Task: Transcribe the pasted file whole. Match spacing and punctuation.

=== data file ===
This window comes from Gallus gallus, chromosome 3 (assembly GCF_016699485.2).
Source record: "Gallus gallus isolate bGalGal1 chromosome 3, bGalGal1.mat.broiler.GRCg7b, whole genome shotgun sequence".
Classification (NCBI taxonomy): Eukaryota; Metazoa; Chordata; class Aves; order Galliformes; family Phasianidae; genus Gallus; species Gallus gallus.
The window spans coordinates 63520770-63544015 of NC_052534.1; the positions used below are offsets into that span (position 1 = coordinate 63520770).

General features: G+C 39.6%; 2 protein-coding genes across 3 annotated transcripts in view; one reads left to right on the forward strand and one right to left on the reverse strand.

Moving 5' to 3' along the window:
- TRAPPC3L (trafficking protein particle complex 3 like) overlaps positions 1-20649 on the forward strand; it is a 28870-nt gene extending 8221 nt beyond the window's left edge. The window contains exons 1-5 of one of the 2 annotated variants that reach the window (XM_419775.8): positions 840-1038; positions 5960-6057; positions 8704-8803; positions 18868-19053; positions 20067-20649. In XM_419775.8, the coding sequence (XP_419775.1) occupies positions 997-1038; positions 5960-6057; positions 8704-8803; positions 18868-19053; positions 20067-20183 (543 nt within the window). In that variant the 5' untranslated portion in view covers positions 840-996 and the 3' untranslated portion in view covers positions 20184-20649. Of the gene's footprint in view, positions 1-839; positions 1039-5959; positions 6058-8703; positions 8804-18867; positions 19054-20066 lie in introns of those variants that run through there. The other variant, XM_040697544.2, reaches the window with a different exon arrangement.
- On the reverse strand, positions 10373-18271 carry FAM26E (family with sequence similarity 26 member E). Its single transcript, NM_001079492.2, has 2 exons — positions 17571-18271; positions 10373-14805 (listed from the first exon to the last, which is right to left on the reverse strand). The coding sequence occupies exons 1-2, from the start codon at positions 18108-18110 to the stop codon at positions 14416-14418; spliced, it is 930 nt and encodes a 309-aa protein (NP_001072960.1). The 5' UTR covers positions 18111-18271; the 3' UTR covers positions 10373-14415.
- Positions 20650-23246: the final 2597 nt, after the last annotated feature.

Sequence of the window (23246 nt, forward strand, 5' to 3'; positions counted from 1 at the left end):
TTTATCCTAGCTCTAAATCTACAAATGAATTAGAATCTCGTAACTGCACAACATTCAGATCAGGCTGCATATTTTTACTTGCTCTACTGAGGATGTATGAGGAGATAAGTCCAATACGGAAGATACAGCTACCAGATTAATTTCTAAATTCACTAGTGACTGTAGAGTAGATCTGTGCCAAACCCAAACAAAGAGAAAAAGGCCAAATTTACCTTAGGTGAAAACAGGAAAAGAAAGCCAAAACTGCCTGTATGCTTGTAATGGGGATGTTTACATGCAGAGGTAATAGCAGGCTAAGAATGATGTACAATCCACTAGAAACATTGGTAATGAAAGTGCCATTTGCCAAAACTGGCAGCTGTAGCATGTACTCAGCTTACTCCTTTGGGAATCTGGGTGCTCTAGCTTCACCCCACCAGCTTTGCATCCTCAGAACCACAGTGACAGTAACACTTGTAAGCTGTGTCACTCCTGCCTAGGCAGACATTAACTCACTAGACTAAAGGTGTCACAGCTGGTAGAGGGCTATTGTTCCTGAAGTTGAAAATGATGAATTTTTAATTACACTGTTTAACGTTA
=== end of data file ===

This window comes from Gallus gallus, chromosome 3 (assembly GCF_016699485.2).
Source record: "Gallus gallus isolate bGalGal1 chromosome 3, bGalGal1.mat.broiler.GRCg7b, whole genome shotgun sequence".
Classification (NCBI taxonomy): Eukaryota; Metazoa; Chordata; class Aves; order Galliformes; family Phasianidae; genus Gallus; species Gallus gallus.
The window spans coordinates 63520770-63544015 of NC_052534.1; the positions used below are offsets into that span (position 1 = coordinate 63520770).

General features: G+C 39.6%; 2 protein-coding genes across 3 annotated transcripts in view; one reads left to right on the forward strand and one right to left on the reverse strand.

Moving 5' to 3' along the window:
- TRAPPC3L (trafficking protein particle complex 3 like) overlaps positions 1-20649 on the forward strand; it is a 28870-nt gene extending 8221 nt beyond the window's left edge. The window contains exons 1-5 of one of the 2 annotated variants that reach the window (XM_419775.8): positions 840-1038; positions 5960-6057; positions 8704-8803; positions 18868-19053; positions 20067-20649. In XM_419775.8, the coding sequence (XP_419775.1) occupies positions 997-1038; positions 5960-6057; positions 8704-8803; positions 18868-19053; positions 20067-20183 (543 nt within the window). In that variant the 5' untranslated portion in view covers positions 840-996 and the 3' untranslated portion in view covers positions 20184-20649. Of the gene's footprint in view, positions 1-839; positions 1039-5959; positions 6058-8703; positions 8804-18867; positions 19054-20066 lie in introns of those variants that run through there. The other variant, XM_040697544.2, reaches the window with a different exon arrangement.
- On the reverse strand, positions 10373-18271 carry FAM26E (family with sequence similarity 26 member E). Its single transcript, NM_001079492.2, has 2 exons — positions 17571-18271; positions 10373-14805 (listed from the first exon to the last, which is right to left on the reverse strand). The coding sequence occupies exons 1-2, from the start codon at positions 18108-18110 to the stop codon at positions 14416-14418; spliced, it is 930 nt and encodes a 309-aa protein (NP_001072960.1). The 5' UTR covers positions 18111-18271; the 3' UTR covers positions 10373-14415.
- Positions 20650-23246: the final 2597 nt, after the last annotated feature.

Sequence of the window (23246 nt, forward strand, 5' to 3'; positions counted from 1 at the left end):
TTTATCCTAGCTCTAAATCTACAAATGAATTAGAATCTCGTAACTGCACAACATTCAGATCAGGCTGCATATTTTTACTTGCTCTACTGAGGATGTATGAGGAGATAAGTCCAATACGGAAGATACAGCTACCAGATTAATTTCTAAATTCACTAGTGACTGTAGAGTAGATCTGTGCCAAACCCAAACAAAGAGAAAAAGGCCAAATTTACCTTAGGTGAAAACAGGAAAAGAAAGCCAAAACTGCCTGTATGCTTGTAATGGGGATGTTTACATGCAGAGGTAATAGCAGGCTAAGAATGATGTACAATCCACTAGAAACATTGGTAATGAAAGTGCCATTTGCCAAAACTGGCAGCTGTAGCATGTACTCAGCTTACTCCTTTGGGAATCTGGGTGCTCTAGCTTCACCCCACCAGCTTTGCATCCTCAGAACCACAGTGACAGTAACACTTGTAAGCTGTGTCACTCCTGCCTAGGCAGACATTAACTCACTAGACTAAAGGTGTCACAGCTGGTAGAGGGCTATTGTTCCTGAAGTTGAAAATGATGAATTTTTAATTACACTGTTTAACGTTA